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Beyond the Surface of Mothering and Womanhood

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Editor’s Note: This article is part of our Biblical Womanhood series. Be sure to check out the rest of the series here.

A few years ago I sat across from a woman who told me she doesn’t go to church on Mother’s Day because it is too hurtful. I’m not a mother, but I had never seen the day as hurtful. She had been married, had numerous miscarriages, divorced and was beyond child bearing years. It was like salt in mostly healed wounds to go to church on that day. This made me sad, but I understood.

Fast forward several years to Mother’s Day. A pastor asked all mothers to stand. On my immediate right, my mother stood and on my immediate left, a dear friend stood. I, a woman in her late 30s, sat. I don’t know how others saw me, but I felt dehumanized, gutted as a woman. Real women stood, empty shells sat. I do not normally feel this way. I do not like feeling this way. I want no woman to ever feel this way in church again.

Last year a friend from the States happened to visit on Mother’s Day and again the pastor (a different one) asked all mothers to stand. As a mother, she stood and I whispered to her, “I can’t take it, I’m standing.” She knows I’m not a mother yet she understood my standing / lie. Here’s the thing, I believe we can honor mothers without alienating others. I want women to feel welcome, appreciated, seen, and needed here in our little neck of the body of Christ.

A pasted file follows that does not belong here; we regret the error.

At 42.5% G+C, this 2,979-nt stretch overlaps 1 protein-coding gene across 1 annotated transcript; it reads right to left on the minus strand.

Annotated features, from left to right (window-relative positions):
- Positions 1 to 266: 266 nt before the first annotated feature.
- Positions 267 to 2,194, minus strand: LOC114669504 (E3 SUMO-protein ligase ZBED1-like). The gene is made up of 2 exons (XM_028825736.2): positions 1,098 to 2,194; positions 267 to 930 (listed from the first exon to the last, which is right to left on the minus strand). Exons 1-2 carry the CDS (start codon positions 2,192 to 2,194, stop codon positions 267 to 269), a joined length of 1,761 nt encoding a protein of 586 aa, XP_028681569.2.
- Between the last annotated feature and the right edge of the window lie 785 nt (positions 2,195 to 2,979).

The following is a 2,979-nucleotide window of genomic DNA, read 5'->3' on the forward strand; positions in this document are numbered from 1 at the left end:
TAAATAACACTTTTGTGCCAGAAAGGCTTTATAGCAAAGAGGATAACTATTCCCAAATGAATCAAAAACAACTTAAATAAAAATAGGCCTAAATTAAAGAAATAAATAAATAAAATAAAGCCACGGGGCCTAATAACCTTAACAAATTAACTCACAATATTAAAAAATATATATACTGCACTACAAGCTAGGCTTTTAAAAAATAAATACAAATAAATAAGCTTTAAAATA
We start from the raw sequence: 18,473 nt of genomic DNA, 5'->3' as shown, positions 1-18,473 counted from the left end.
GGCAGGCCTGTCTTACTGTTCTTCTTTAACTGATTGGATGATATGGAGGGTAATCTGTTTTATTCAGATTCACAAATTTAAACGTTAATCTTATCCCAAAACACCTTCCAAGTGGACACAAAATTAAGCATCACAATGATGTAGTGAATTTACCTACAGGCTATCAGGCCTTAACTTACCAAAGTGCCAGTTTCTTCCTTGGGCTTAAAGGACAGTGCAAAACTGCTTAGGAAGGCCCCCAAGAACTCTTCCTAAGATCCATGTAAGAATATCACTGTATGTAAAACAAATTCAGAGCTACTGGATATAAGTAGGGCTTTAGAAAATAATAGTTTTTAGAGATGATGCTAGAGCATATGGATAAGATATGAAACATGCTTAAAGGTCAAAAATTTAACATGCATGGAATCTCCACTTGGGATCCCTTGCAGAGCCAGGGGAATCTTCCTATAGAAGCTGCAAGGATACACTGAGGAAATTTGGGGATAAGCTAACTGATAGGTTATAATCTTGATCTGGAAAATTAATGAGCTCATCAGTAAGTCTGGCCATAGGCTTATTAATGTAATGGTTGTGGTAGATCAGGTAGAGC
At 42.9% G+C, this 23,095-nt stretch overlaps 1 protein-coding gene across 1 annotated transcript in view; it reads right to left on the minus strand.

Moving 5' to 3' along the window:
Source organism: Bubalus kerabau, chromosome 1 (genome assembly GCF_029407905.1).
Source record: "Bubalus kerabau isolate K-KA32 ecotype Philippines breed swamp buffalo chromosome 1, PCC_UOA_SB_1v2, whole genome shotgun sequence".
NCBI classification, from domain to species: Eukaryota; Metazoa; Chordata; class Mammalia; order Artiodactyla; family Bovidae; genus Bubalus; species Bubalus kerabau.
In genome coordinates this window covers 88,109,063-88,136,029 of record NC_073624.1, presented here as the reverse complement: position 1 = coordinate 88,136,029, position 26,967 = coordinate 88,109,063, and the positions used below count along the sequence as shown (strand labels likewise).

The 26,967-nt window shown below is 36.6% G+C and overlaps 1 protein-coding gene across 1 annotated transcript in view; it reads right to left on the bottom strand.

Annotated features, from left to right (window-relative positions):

I believe we can honor mothers without alienating others. I want women to feel welcome, appreciated, seen, and needed.

 

So in an effort to acknowledge the wide continuum of womanhood and mothering, I’d like to offer this prayer and blessing.

To those who gave birth this year to their first child—we celebrate with you.

To those who lost a child this year – we mourn with you.

To those who are in the trenches with little ones every day and wear the badge of food stains – we appreciate you.

To those who experienced loss through miscarriage, failed adoptions, or running away—we mourn with you.

To those who walk the hard path of infertility, fraught with pokes, prods, tears, and disappointment – we walk with you. Forgive us when we say foolish things. We don’t mean to make this harder than it is.

To those who are foster moms, mentor moms, and spiritual moms – we need you.

To those who have warm and close relationships with your children – we celebrate with you.

To those who have disappointment, heart ache, and distance with your children – we sit with you.